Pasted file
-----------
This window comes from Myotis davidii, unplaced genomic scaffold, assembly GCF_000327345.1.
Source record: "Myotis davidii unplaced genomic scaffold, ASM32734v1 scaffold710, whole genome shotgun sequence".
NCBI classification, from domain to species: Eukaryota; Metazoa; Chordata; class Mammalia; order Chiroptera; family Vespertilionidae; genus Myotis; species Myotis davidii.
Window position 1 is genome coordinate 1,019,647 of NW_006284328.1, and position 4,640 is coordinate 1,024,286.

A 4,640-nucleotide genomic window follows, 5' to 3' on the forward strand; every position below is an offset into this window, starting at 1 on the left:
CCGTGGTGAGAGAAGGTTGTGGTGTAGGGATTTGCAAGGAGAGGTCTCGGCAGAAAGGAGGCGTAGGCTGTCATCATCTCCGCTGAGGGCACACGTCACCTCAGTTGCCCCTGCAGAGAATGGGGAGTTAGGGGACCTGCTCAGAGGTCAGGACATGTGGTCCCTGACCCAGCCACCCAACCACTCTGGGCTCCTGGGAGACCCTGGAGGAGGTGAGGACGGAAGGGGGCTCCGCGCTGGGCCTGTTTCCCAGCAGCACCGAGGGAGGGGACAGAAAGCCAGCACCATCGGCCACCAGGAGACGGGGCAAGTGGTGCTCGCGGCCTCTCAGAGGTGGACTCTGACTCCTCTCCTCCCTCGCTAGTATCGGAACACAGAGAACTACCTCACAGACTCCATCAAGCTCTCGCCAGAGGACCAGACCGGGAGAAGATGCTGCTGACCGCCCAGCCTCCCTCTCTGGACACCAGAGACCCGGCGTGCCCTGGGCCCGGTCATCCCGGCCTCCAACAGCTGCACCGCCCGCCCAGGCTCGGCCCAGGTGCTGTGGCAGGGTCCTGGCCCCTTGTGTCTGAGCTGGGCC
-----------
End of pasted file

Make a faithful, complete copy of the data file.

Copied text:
This window comes from Myotis davidii, unplaced genomic scaffold, assembly GCF_000327345.1.
Source record: "Myotis davidii unplaced genomic scaffold, ASM32734v1 scaffold710, whole genome shotgun sequence".
NCBI classification, from domain to species: Eukaryota; Metazoa; Chordata; class Mammalia; order Chiroptera; family Vespertilionidae; genus Myotis; species Myotis davidii.
Window position 1 is genome coordinate 1,019,647 of NW_006284328.1, and position 4,640 is coordinate 1,024,286.

A 4,640-nucleotide genomic window follows, 5' to 3' on the forward strand; every position below is an offset into this window, starting at 1 on the left:
CCGTGGTGAGAGAAGGTTGTGGTGTAGGGATTTGCAAGGAGAGGTCTCGGCAGAAAGGAGGCGTAGGCTGTCATCATCTCCGCTGAGGGCACACGTCACCTCAGTTGCCCCTGCAGAGAATGGGGAGTTAGGGGACCTGCTCAGAGGTCAGGACATGTGGTCCCTGACCCAGCCACCCAACCACTCTGGGCTCCTGGGAGACCCTGGAGGAGGTGAGGACGGAAGGGGGCTCCGCGCTGGGCCTGTTTCCCAGCAGCACCGAGGGAGGGGACAGAAAGCCAGCACCATCGGCCACCAGGAGACGGGGCAAGTGGTGCTCGCGGCCTCTCAGAGGTGGACTCTGACTCCTCTCCTCCCTCGCTAGTATCGGAACACAGAGAACTACCTCACAGACTCCATCAAGCTCTCGCCAGAGGACCAGACCGGGAGAAGATGCTGCTGACCGCCCAGCCTCCCTCTCTGGACACCAGAGACCCGGCGTGCCCTGGGCCCGGTCATCCCGGCCTCCAACAGCTGCACCGCCCGCCCAGGCTCGGCCCAGGTGCTGTGGCAGGGTCCTGGCCCCTTGTGTCTGAGCTGGGCC